Suzanne L., Here…

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Whether you believe or do not believe, most people can agree that the story of Jesus is very powerful. A man who sacrifices his life by a going through a terrible death in the hopes that his act will save humankind from the grave – it is automatically filled with drama and meaning. Unfortunately, the latest film to try to capture the power of this story, Son of God, fails in so many ways. From the acting to the scripting to the special effects and staging, this is one story of the Gospel that should be skipped.

Told through the Apostle John (Sebastian Knapp) as he is spending his final days in exile, the film begins with Old Testament references – Noah and the flood, Moses leading the Jews out of Egypt – while John narrates and provides the “In the beginning was the Word…” verse, which leads us to the birth of Jesus (Diogo Morgado) – born to the palest Mary and Joseph I’ve ever seen. Once born, we skip quickly through many standout moments in the New Testament. His recruitment of Peter (Darwin Shaw)and certain apostles, the sermon on the mount, his walking on water, the raising of Lazarus from the grave are all sped through like some highlight reel with one liners. The one liners are from very profound statements made by Jesus, but the delivery is so heavy-handed they may as well have spelled them out in neon. Director Christopher Spencer is a veteran of creating documentaries for The History channel, and this treatment probably isn’t a surprise. But this is a feature film, and there are no historians or biblical scholars to break up the highlight segments. There is no build; there is no real context given.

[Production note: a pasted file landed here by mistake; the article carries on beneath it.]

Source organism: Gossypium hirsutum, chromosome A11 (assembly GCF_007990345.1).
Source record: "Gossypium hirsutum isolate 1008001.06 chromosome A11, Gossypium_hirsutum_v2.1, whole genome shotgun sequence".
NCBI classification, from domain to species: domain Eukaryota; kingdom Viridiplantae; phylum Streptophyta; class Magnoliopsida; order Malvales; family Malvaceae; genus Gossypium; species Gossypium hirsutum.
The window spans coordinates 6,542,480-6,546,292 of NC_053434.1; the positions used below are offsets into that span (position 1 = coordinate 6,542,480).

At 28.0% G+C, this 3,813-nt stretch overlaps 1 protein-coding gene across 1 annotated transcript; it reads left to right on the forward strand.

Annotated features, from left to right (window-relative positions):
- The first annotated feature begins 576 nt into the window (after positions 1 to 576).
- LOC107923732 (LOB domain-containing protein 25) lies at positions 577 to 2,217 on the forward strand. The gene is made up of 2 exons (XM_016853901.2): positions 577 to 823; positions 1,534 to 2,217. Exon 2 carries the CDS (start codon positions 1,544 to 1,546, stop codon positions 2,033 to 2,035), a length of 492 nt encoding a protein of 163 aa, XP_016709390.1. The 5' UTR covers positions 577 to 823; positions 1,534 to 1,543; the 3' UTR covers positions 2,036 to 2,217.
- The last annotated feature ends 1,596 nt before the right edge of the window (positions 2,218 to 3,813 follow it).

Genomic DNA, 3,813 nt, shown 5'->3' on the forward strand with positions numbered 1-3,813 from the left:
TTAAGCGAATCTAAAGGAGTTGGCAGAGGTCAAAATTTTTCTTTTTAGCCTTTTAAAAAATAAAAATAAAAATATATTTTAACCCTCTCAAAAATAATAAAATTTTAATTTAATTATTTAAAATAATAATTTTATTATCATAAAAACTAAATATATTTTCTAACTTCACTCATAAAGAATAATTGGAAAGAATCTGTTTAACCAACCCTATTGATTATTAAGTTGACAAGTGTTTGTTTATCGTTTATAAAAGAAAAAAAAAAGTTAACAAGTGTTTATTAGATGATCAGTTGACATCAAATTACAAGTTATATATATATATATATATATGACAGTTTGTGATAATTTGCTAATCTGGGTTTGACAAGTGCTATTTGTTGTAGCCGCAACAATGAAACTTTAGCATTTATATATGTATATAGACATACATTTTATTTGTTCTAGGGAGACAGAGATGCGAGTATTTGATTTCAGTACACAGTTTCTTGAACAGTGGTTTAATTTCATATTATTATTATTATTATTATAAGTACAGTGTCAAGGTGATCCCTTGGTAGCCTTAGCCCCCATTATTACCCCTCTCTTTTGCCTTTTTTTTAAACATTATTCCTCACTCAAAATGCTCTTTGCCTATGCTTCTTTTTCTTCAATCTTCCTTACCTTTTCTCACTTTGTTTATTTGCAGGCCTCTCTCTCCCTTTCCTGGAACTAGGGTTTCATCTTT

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The movie slows down when we reach the days leading up to Jesus’s death. Now the filmmakers have decided to go as slowly as possible and really spell out the timeline as Jesus enters Jerusalem to the waving of palms and exits under the burden of a cross. Unfortunately, because the audience has gotten used to the previous treatment of the story, it makes the last hour or so drag on. Also, this is where the actors are supposed to showcase their chops, but there are too many meaningful gazes held in slow motion, so many lines DRIPPING with meaning, and the CGI and sound effects that highlight miracles and powerful points come off as cheesy rather than spiritual.

As a reviewer, it was a challenge to approach this film with new eyes and ears – to try and imagine what one might think of this story if it was brand new to them. Would they be stirred by it? I tried to do this because it seems the intent of this film was to bring people into the fold – to help them understand the sacrifice and power of a man who wanted to save everyone. Ultimately, I don’t think it works, and really this film comes off as preaching to the choir of Christians who are good with knowing the basic story and memorizing verses. At least Roma Downey, who was an Executive Producer and played the part of Mary the mother of Jesus, was able to give her best pose a la Pietà.

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As a Christian, it is hard for me to tell you not to go and see a movie about Jesus, but I’m doing it for this film. If you really feel like getting in the spirit of Lent and the coming Easter, rent The Passion of the Christ or The Gospel According to Matthew or even The Last Temptation of Christ. All of these films inspire the viewer to look deeper and interact with their own beliefs. So basically, save some money on a theater ticket; Son of God is just a 2+ hour dose of entry level Sunday School minus the cookies and juice.

1.5 of 5 Stars


-Suzanne Loranc



By Bryan Kluger

Former husky model, real-life Comic Book Guy, genre-bending screenwriter, nude filmmaker, hairy podcaster, pro-wrestling idiot-savant, who has a penchant for solving Rubik's Cubes and rolling candy cigarettes on unreleased bootlegs of Frank Zappa records.

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